Cryptocurrencies have created a virtual “clone” of traditional financial markets.
The year 2022 could be a decisive year for DeFi, decentralized finance that allows users to directly conduct financial transactions without the need for intermediaries. Operationally, this is possible thanks to the distributed ledger technology of blockchain, the special kind of shared and immutable database on which cryptocurrencies were born. Thanks to blockchain, multiple parties can keep track of a transaction, preventing it from being controlled by a single central entity.
On DeFi platforms, financial transactions are carried out through the tool of smart contracts, which are programs or protocols that automatically execute, or control events or actions based on predetermined conditions. To date, the most widely used blockchain for executing smart contracts is still that of Ethereum (the world’s second-largest cryptocurrency by market capitalization), the first to have been specially refined to support smart protocol programming.
From the users’ perspective, DeFi offers multiple advantages over traditional finance: few barriers to entry, anonymity, faster execution of contracts, reduced transaction costs, extreme variety of available applications. Although still a niche market, the prospects for development are enormous. This is confirmed by the impressive growth rates of the last two years, certified by the boom in Total Value Locked or TVL, i.e., the total value of assets deposited in DeFi’s protocols. From early 2020 to the present, TVL has jumped from less than $1 billion to about $230 billion. Two major expansive phases can be distinguished: the first began in the spring/summer of 2020 and stopped in the first half of May 2021 (in sync with the correction in the prices of major cryptocurrencies), while the second started last July and continued until early December 2021.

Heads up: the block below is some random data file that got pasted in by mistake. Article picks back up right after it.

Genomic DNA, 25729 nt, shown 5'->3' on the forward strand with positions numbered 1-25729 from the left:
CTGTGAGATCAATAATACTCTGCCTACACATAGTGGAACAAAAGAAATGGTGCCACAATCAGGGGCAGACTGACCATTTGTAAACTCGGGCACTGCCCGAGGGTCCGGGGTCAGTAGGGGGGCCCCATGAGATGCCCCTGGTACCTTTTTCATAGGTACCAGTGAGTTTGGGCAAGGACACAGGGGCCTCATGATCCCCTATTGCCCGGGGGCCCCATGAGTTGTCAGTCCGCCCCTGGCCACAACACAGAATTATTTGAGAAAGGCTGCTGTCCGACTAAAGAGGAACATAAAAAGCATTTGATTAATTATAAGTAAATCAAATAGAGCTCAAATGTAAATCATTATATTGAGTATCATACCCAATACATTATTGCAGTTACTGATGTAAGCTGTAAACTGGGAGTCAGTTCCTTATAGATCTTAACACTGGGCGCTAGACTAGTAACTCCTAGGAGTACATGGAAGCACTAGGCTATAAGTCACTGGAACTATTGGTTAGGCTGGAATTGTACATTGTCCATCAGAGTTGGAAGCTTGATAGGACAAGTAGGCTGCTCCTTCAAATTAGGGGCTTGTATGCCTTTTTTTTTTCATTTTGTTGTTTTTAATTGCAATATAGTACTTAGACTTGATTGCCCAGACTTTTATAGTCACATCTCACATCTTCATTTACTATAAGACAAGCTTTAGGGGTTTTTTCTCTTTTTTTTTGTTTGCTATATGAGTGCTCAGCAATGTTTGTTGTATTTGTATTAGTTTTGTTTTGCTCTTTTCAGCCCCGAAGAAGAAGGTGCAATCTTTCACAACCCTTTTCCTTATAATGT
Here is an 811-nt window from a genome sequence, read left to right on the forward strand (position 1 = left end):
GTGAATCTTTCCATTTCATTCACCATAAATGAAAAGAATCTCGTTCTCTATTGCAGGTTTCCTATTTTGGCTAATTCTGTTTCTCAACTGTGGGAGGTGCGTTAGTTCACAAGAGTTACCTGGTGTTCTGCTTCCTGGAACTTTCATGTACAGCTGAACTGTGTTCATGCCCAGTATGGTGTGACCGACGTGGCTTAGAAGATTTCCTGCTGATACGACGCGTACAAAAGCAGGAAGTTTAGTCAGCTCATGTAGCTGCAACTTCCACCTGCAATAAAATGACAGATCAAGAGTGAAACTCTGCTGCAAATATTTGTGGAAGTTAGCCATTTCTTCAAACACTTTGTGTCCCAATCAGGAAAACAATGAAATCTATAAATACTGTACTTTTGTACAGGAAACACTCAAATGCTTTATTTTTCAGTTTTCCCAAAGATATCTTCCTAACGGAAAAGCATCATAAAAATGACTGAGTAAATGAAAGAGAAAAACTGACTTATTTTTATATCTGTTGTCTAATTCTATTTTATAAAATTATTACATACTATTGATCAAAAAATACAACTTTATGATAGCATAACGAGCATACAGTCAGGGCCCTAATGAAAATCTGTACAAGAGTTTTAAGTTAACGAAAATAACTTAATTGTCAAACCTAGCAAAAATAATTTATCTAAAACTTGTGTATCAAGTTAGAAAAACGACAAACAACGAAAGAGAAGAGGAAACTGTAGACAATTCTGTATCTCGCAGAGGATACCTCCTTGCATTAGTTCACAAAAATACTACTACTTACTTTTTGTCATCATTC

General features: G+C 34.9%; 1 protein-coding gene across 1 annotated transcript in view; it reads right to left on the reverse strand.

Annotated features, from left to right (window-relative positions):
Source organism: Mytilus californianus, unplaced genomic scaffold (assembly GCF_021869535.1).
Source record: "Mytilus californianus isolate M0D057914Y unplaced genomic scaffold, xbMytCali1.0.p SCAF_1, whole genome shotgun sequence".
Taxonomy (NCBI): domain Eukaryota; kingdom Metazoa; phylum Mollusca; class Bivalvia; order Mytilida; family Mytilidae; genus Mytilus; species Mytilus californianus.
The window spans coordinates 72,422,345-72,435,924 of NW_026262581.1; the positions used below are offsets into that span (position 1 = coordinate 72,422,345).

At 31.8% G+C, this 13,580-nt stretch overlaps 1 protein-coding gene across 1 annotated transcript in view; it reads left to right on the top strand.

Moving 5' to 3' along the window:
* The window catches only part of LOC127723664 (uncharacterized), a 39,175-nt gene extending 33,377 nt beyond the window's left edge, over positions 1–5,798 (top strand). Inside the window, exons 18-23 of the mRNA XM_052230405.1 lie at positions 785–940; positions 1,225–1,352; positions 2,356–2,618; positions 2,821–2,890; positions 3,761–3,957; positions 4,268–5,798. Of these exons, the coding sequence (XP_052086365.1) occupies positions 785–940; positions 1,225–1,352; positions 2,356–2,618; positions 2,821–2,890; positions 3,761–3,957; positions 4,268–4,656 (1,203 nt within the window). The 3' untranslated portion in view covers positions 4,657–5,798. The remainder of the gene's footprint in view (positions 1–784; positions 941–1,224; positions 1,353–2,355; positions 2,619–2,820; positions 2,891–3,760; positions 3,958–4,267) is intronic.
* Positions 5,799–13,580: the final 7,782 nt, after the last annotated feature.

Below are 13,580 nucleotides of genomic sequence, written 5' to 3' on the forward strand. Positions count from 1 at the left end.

Stable coins and “tokenization”: to the origins of DeFi
Decentralized finance represents the natural evolution of cryptocurrencies. Exactly as in classical finance, first the currency is developed, then the payment systems, and then the broader financial services. In particular, the origins of DeFi are intertwined with those of stable coins, digital coins that aim to minimize price volatility by pegging their value to that of fiat currencies such as the dollar, or commodities or even other cryptocurrencies. Early applications of DeFi allowed these stable coins to be lent (lending) against payment of interest and commitment of collateral, often in the form of other digital currencies.
In their essence, stable coins embody the promise of always holding the same value expressed in terms of a predetermined exchange ratio with the underlying asset. It is easy to see, then, how in a short time on the blockchain so many other types of financial promises have proliferated, the digital formalization of which is called tokenization. A token is the set of digital information that identifies on the blockchain the owner of a particular asset. The most basic example are “native” cryptocurrencies such as Bitcoin and Ethereum, that is, those that have their own blockchain on which they are minted, but there are now several stable coins and many other tokens that represent as many promises as possible, extravagant.
Derivatives, decentralized exchanges, and liquidity mining
In a short time, smart contracts have made financial transactions of increasing complexity possible. Thus, alongside lending platforms such as the famous Aave and Compound, platforms are now operational that allow users to enter derivatives, insurance, or asset management contracts, but also to trade digital currencies or other tokens (so-called crypto trading) on DEX, the decentralized exchanges. DeFi also provides users with numerous passive strategies to enable them to put their tokens to income by temporarily selling them to specialized platforms (liquidity pools). In jargon, these strategies are known by the term liquidity mining, as those who temporarily give up their crypto assets by making them available to a liquidity pool receive additional liquidity in return in the form of new tokens.